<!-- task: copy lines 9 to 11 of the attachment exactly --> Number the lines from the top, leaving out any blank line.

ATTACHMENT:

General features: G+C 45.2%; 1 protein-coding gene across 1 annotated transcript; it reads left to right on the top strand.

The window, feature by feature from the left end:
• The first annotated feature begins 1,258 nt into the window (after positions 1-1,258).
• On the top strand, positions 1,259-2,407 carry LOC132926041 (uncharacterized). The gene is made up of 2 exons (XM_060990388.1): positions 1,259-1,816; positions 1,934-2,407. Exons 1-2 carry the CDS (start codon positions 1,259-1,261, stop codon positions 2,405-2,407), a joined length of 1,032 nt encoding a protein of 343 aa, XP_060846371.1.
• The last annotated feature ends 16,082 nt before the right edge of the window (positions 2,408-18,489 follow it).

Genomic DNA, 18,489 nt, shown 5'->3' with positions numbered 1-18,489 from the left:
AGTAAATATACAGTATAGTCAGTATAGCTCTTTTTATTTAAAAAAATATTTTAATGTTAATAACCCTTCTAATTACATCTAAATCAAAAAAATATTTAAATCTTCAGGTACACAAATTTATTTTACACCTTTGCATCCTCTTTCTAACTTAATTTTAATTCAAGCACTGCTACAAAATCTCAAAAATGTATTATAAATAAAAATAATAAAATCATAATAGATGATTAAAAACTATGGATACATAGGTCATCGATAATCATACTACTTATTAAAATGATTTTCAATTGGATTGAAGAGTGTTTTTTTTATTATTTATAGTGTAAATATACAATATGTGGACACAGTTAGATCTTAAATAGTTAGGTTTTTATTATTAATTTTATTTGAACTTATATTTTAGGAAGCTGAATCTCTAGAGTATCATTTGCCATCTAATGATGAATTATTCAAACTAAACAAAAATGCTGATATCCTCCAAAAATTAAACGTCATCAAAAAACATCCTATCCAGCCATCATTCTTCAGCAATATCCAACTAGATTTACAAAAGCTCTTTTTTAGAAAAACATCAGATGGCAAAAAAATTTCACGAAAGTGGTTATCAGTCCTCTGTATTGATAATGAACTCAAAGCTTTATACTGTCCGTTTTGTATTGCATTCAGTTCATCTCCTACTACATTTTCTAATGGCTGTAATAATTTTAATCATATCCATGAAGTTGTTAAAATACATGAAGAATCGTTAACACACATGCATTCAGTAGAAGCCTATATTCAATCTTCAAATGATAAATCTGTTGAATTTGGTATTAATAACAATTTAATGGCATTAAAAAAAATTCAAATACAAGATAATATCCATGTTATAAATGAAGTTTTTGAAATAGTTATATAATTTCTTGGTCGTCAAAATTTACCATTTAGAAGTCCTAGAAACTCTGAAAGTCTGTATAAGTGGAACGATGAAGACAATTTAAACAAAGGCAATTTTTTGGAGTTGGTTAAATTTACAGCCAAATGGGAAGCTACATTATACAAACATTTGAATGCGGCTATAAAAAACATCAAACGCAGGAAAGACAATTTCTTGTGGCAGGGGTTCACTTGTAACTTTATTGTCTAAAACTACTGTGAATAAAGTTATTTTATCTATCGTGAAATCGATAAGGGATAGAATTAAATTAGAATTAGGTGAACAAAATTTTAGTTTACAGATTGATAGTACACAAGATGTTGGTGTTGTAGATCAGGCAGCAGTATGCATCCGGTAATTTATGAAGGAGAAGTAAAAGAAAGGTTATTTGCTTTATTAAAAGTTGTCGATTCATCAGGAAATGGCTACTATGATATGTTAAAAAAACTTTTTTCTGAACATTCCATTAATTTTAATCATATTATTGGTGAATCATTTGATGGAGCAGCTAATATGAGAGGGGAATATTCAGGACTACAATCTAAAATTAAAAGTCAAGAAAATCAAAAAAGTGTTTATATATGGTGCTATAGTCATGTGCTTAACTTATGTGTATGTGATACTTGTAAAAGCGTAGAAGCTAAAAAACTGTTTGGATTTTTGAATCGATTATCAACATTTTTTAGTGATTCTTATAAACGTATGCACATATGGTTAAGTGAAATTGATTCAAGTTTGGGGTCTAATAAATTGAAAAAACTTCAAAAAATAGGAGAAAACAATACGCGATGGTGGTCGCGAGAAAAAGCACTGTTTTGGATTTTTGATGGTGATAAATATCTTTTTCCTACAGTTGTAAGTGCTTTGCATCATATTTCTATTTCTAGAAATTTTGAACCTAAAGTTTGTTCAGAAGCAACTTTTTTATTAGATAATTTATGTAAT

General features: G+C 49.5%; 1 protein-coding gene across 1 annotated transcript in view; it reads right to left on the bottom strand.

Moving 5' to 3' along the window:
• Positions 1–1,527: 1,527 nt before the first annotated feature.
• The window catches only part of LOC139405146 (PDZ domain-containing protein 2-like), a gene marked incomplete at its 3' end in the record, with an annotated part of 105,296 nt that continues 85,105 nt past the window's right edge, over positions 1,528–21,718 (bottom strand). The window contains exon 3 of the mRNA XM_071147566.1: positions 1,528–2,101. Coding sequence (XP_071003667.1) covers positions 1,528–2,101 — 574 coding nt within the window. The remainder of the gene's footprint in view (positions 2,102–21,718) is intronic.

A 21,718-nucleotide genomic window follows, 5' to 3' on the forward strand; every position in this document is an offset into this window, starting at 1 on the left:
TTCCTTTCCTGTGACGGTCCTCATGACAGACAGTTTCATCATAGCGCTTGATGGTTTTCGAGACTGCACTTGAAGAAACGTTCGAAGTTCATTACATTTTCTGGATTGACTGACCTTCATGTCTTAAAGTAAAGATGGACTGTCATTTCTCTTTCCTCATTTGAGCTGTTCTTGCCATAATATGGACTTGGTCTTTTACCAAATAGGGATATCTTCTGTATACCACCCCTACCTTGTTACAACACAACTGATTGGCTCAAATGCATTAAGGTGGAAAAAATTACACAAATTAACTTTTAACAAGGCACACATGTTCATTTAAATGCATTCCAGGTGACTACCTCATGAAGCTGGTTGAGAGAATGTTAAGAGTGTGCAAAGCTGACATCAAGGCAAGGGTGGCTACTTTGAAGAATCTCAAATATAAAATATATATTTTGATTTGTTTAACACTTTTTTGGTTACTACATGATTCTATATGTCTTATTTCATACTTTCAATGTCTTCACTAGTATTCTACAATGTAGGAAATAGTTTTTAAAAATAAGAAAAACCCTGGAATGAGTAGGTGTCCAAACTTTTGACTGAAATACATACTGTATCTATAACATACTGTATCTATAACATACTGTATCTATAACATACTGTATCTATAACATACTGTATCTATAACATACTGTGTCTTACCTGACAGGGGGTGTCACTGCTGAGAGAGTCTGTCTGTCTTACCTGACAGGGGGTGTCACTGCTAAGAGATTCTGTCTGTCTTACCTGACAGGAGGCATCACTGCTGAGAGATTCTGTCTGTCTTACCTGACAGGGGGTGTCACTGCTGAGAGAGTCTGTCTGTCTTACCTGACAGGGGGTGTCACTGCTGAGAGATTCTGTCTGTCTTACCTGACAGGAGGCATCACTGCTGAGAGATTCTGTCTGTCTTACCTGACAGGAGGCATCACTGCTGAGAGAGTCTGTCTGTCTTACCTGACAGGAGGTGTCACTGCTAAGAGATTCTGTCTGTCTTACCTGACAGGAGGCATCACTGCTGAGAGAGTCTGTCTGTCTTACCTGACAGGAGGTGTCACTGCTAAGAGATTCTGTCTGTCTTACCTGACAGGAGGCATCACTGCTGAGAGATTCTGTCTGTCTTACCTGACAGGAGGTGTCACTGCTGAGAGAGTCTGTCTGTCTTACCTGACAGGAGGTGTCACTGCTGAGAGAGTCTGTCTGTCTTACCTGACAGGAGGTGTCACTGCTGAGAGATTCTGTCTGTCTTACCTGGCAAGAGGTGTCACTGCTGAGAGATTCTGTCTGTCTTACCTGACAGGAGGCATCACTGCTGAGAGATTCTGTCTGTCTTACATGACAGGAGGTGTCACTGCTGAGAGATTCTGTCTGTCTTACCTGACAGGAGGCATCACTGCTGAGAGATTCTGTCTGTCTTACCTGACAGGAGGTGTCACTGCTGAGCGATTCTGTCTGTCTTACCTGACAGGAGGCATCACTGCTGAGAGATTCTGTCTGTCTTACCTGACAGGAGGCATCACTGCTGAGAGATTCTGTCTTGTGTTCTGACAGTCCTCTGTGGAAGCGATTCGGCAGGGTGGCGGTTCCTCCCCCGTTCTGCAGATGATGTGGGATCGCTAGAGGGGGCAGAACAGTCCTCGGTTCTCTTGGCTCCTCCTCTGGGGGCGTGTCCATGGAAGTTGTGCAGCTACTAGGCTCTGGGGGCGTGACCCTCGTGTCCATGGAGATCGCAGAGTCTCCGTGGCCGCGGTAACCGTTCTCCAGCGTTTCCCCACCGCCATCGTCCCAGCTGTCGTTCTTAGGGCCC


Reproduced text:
Moving 5' to 3' along the window:
• Positions 1–1,527: 1,527 nt before the first annotated feature.
• The window catches only part of LOC139405146 (PDZ domain-containing protein 2-like), a gene marked incomplete at its 3' end in the record, with an annotated part of 105,296 nt that continues 85,105 nt past the window's right edge, over positions 1,528–21,718 (bottom strand). The window contains exon 3 of the mRNA XM_071147566.1: positions 1,528–2,101. Coding sequence (XP_071003667.1) covers positions 1,528–2,101 — 574 coding nt within the window. The remainder of the gene's footprint in view (positions 2,102–21,718) is intronic.